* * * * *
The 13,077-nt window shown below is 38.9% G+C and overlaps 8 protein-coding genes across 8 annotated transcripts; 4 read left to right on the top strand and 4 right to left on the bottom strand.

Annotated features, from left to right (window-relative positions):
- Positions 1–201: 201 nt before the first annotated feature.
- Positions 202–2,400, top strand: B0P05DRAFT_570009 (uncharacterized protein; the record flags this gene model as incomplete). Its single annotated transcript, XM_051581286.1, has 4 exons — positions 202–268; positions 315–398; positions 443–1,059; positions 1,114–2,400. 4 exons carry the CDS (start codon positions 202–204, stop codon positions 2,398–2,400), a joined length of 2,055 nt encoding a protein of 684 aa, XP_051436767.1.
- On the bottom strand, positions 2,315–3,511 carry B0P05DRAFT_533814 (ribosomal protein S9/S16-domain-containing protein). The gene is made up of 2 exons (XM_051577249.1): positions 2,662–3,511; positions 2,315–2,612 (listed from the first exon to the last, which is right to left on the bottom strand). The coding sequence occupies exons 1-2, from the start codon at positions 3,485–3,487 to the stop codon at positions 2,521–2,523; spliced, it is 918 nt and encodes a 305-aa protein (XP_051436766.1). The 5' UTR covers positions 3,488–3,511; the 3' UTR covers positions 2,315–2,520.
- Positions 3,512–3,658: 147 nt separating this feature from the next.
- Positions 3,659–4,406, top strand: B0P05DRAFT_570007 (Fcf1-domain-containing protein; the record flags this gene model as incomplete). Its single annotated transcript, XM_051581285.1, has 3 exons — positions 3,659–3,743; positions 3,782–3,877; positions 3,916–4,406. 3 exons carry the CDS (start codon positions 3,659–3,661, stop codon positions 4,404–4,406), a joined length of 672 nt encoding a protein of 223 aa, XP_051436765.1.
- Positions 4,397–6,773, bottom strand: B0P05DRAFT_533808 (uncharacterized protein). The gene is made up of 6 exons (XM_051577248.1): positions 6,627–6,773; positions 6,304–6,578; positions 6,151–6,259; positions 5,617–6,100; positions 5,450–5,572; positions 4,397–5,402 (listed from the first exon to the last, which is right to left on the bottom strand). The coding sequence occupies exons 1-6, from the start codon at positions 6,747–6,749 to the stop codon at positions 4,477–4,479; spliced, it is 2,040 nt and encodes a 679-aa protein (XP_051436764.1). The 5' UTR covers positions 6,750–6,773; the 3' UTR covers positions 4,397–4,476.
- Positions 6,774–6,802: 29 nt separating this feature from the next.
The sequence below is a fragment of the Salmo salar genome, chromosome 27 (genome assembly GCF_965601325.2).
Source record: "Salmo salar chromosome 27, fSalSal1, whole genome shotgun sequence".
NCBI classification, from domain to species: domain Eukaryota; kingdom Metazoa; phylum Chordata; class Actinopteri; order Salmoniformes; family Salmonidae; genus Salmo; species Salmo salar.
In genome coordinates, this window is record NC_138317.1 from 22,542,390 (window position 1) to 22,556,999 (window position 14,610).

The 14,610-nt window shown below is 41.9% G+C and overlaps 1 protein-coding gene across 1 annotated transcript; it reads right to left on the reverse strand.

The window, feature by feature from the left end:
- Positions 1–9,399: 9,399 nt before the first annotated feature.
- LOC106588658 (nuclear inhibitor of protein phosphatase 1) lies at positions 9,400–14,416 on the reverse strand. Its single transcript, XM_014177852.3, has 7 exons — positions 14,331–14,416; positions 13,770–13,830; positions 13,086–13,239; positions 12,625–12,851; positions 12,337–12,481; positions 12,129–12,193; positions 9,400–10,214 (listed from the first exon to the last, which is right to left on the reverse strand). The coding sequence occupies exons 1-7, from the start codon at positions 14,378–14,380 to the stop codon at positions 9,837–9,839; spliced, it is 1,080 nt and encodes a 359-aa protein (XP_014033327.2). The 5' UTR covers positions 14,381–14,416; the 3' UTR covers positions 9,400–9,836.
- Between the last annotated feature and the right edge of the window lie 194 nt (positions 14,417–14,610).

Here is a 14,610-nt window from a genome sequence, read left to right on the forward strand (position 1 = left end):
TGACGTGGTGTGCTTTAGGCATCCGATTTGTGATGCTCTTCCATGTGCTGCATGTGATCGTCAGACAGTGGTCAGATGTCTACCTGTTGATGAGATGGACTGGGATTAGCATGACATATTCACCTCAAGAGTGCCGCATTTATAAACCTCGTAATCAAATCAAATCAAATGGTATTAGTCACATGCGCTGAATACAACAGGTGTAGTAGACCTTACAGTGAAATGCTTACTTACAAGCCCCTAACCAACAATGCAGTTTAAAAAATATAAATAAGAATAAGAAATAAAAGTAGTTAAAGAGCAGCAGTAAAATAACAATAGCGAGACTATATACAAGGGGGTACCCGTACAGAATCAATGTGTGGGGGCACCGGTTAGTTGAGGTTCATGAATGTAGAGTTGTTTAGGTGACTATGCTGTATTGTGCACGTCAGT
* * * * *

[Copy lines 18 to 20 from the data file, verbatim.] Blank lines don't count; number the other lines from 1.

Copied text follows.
- Between the last annotated feature and the right edge of the window lie 194 nt (positions 14,417–14,610).

Here is a 14,610-nt window from a genome sequence, read left to right on the forward strand (position 1 = left end):
TGACGTGGTGTGCTTTAGGCATCCGATTTGTGATGCTCTTCCATGTGCTGCATGTGATCGTCAGACAGTGGTCAGATGTCTACCTGTTGATGAGATGGACTGGGATTAGCATGACATATTCACCTCAAGAGTGCCGCATTTATAAACCTCGTAATCAAATCAAATCAAATGGTATTAGTCACATGCGCTGAATACAACAGGTGTAGTAGACCTTACAGTGAAATGCTTACTTACAAGCCCCTAACCAACAATGCAGTTTAAAAAATATAAATAAGAATAAGAAATAAAAGTAGTTAAAGAGCAGCAGTAAAATAACAATAGCGAGACTATATACAAGGGGGTACCCGTACAGAATCAATGTGTGGGGGCACCGGTTAGTTGAGGTTCATGAATGTAGAGTTGTTTAGGTGACTATGCTGTATTGTGCACGTCAGT